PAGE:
Hard to find a snowman in these parts this winter but NASA’s New Horizons spacecraft has found one – more than a billion kilometres beyond Pluto.
Scientists have had their eye on the small icy object since New Horizons sent back pictures of Pluto three years ago. The first images sent back from a fly-by on New Year’s Day suggested the object was shaped like a bowling pin. New images have it looking more like a reddish snowman.
After flying by the most distant object ever explored, @NASANewHorizons beamed back the 1st pictures & science data from #UltimaThule. This data is helping us understand how planets form — both those in our own solar system & those orbiting other stars: https://t.co/cp8lE03Cl5 pic.twitter.com/CUaOK1LZBG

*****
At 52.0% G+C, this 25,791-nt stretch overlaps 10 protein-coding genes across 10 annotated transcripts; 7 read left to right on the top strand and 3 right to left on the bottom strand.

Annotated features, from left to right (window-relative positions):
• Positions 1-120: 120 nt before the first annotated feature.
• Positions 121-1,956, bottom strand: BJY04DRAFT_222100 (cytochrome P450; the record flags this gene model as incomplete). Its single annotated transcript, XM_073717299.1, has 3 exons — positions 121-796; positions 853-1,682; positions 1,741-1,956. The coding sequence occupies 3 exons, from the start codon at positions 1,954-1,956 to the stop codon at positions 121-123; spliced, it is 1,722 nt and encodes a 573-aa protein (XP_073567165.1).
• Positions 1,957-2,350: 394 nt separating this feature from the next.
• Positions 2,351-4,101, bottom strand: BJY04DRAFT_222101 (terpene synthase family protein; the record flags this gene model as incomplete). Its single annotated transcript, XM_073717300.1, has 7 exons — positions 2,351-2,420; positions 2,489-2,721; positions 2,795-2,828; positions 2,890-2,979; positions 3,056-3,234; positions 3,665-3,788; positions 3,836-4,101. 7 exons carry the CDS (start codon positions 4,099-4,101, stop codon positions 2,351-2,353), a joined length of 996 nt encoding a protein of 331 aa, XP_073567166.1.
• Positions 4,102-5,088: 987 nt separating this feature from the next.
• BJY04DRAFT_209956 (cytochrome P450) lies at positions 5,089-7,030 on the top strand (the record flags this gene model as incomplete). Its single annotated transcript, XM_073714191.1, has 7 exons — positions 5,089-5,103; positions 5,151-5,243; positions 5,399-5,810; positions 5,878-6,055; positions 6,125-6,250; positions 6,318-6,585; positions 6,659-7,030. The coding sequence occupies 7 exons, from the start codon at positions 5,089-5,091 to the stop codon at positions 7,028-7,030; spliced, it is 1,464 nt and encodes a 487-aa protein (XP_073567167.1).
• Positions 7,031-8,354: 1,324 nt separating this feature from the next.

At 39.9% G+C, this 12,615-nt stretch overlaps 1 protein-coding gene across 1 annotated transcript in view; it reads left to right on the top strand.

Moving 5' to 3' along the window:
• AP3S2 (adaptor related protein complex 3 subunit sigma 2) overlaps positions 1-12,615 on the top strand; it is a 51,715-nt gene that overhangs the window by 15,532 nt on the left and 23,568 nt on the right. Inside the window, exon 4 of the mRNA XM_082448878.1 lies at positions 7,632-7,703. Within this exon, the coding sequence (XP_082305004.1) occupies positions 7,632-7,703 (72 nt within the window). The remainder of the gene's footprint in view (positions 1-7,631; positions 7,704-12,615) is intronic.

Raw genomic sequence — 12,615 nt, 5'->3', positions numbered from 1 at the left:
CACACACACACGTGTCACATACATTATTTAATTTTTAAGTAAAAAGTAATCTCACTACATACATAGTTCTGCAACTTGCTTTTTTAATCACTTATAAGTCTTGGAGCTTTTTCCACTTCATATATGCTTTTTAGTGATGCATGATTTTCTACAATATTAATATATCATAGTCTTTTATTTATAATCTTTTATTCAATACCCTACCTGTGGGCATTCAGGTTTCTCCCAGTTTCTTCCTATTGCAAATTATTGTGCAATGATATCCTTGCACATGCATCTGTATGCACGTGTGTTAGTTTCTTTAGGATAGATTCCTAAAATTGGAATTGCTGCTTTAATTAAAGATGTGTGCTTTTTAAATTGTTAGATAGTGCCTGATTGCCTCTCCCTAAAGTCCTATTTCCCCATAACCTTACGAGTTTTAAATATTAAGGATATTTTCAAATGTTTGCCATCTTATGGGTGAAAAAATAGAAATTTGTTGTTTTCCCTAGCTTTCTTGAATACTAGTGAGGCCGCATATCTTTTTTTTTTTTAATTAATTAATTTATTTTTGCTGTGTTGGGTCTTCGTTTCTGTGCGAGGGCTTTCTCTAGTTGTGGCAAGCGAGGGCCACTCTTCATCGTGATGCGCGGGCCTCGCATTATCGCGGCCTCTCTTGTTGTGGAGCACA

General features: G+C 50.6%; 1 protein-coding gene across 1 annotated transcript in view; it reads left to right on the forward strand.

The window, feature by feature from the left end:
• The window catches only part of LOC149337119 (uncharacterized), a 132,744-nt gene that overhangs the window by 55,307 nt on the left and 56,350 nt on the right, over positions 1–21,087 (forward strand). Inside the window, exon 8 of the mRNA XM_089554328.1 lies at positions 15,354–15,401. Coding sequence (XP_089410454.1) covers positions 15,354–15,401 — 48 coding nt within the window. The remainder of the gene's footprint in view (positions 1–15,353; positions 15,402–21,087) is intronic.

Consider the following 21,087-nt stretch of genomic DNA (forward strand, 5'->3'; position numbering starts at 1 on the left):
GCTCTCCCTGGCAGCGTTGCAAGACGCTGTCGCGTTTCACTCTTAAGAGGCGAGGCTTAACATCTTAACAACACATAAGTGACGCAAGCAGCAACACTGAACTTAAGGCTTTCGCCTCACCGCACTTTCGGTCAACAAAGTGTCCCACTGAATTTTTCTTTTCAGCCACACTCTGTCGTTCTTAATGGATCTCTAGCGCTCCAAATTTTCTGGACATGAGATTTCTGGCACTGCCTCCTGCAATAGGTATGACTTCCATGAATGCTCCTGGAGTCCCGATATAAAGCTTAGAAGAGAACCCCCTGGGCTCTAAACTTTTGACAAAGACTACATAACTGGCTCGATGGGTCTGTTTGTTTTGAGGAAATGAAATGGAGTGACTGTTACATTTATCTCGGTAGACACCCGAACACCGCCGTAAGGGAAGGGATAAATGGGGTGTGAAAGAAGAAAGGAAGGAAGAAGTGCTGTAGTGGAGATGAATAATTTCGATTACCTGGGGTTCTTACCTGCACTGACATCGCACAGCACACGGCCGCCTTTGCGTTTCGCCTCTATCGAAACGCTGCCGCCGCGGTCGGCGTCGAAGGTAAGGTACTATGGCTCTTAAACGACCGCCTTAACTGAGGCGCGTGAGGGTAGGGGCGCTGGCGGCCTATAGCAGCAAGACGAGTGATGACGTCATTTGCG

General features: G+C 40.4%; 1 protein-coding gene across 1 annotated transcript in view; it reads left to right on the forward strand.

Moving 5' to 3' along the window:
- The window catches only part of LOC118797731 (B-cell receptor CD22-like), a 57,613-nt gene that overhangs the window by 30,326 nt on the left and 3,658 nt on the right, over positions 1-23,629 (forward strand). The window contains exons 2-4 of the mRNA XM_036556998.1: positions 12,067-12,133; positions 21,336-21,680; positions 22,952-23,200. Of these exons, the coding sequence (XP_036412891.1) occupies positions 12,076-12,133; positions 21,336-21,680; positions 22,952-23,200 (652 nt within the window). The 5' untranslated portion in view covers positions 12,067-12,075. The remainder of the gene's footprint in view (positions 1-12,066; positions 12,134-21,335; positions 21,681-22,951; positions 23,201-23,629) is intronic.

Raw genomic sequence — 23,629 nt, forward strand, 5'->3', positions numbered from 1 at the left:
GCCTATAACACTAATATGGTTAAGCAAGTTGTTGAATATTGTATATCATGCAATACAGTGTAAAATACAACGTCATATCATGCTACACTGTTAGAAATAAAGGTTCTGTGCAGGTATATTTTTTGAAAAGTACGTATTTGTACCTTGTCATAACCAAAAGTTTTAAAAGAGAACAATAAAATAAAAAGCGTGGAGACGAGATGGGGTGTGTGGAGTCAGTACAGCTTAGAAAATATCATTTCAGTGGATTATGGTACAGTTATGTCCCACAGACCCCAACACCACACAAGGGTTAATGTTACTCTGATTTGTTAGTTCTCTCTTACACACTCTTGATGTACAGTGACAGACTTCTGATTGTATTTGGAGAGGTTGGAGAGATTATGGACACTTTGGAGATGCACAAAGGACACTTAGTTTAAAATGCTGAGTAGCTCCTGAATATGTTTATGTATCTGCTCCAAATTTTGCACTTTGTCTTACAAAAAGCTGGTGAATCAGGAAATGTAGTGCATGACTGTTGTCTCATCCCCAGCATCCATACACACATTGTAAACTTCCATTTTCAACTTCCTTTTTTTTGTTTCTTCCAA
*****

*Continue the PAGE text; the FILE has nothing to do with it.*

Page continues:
— NASA (@NASA) January 2, 2019
The celestial body has been nicknamed Ultima Thule — meaning “beyond the known world”. It consists of two fused-together spheres, one of them three times bigger than the other, extending about 33 kilometres in length.
Scientist Jeff Moore of NASA’s Ames Research Center says it’s likely the two spheres formed when icy, pebble-sized pieces coalesced in space billions of years ago. The spheres then spiraled closer to each other until they gently touched — as slowly as parking a car here on Earth at just a mile or two per hour — and stuck together.
More data from New Horizons i expected today (Thursday). Scientists believe the icy exterior of Ultima Thule is probably a mix of water, methane and nitrogen, among other things.